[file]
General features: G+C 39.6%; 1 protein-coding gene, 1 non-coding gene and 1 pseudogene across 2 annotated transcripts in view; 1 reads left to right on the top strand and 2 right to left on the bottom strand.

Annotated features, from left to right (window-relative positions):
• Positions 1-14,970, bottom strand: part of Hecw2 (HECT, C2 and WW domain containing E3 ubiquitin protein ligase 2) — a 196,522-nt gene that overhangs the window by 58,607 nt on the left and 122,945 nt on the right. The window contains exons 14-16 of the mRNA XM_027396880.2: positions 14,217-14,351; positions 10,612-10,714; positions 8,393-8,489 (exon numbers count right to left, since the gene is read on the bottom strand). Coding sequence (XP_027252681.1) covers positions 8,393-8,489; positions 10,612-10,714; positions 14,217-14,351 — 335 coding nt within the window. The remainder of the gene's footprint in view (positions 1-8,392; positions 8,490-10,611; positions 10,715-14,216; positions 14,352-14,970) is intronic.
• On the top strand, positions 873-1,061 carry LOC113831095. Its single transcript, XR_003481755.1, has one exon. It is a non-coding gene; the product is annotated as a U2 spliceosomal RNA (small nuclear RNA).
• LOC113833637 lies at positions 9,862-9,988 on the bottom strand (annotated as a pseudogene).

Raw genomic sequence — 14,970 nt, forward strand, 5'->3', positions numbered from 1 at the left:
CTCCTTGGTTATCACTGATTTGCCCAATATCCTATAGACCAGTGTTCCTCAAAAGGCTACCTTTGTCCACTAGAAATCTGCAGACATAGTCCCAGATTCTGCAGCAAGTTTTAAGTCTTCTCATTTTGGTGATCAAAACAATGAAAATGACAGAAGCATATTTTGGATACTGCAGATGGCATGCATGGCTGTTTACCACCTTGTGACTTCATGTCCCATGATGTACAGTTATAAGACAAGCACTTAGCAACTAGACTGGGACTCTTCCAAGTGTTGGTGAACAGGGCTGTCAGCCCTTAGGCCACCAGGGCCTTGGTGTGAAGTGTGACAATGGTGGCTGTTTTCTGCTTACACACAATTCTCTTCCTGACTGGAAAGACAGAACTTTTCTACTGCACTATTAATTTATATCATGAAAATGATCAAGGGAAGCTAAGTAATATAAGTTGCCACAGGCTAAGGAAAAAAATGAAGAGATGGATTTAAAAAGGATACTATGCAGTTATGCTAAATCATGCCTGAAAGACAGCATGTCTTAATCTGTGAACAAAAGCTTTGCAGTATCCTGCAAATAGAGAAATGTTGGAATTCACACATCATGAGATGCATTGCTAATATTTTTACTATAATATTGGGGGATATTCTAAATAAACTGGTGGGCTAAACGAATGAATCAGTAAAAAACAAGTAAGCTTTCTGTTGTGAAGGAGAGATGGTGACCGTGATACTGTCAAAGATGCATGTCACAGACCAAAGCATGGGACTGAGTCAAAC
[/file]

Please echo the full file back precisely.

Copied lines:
General features: G+C 39.6%; 1 protein-coding gene, 1 non-coding gene and 1 pseudogene across 2 annotated transcripts in view; 1 reads left to right on the top strand and 2 right to left on the bottom strand.

Annotated features, from left to right (window-relative positions):
• Positions 1-14,970, bottom strand: part of Hecw2 (HECT, C2 and WW domain containing E3 ubiquitin protein ligase 2) — a 196,522-nt gene that overhangs the window by 58,607 nt on the left and 122,945 nt on the right. The window contains exons 14-16 of the mRNA XM_027396880.2: positions 14,217-14,351; positions 10,612-10,714; positions 8,393-8,489 (exon numbers count right to left, since the gene is read on the bottom strand). Coding sequence (XP_027252681.1) covers positions 8,393-8,489; positions 10,612-10,714; positions 14,217-14,351 — 335 coding nt within the window. The remainder of the gene's footprint in view (positions 1-8,392; positions 8,490-10,611; positions 10,715-14,216; positions 14,352-14,970) is intronic.
• On the top strand, positions 873-1,061 carry LOC113831095. Its single transcript, XR_003481755.1, has one exon. It is a non-coding gene; the product is annotated as a U2 spliceosomal RNA (small nuclear RNA).
• LOC113833637 lies at positions 9,862-9,988 on the bottom strand (annotated as a pseudogene).

Raw genomic sequence — 14,970 nt, forward strand, 5'->3', positions numbered from 1 at the left:
CTCCTTGGTTATCACTGATTTGCCCAATATCCTATAGACCAGTGTTCCTCAAAAGGCTACCTTTGTCCACTAGAAATCTGCAGACATAGTCCCAGATTCTGCAGCAAGTTTTAAGTCTTCTCATTTTGGTGATCAAAACAATGAAAATGACAGAAGCATATTTTGGATACTGCAGATGGCATGCATGGCTGTTTACCACCTTGTGACTTCATGTCCCATGATGTACAGTTATAAGACAAGCACTTAGCAACTAGACTGGGACTCTTCCAAGTGTTGGTGAACAGGGCTGTCAGCCCTTAGGCCACCAGGGCCTTGGTGTGAAGTGTGACAATGGTGGCTGTTTTCTGCTTACACACAATTCTCTTCCTGACTGGAAAGACAGAACTTTTCTACTGCACTATTAATTTATATCATGAAAATGATCAAGGGAAGCTAAGTAATATAAGTTGCCACAGGCTAAGGAAAAAAATGAAGAGATGGATTTAAAAAGGATACTATGCAGTTATGCTAAATCATGCCTGAAAGACAGCATGTCTTAATCTGTGAACAAAAGCTTTGCAGTATCCTGCAAATAGAGAAATGTTGGAATTCACACATCATGAGATGCATTGCTAATATTTTTACTATAATATTGGGGGATATTCTAAATAAACTGGTGGGCTAAACGAATGAATCAGTAAAAAACAAGTAAGCTTTCTGTTGTGAAGGAGAGATGGTGACCGTGATACTGTCAAAGATGCATGTCACAGACCAAAGCATGGGACTGAGTCAAAC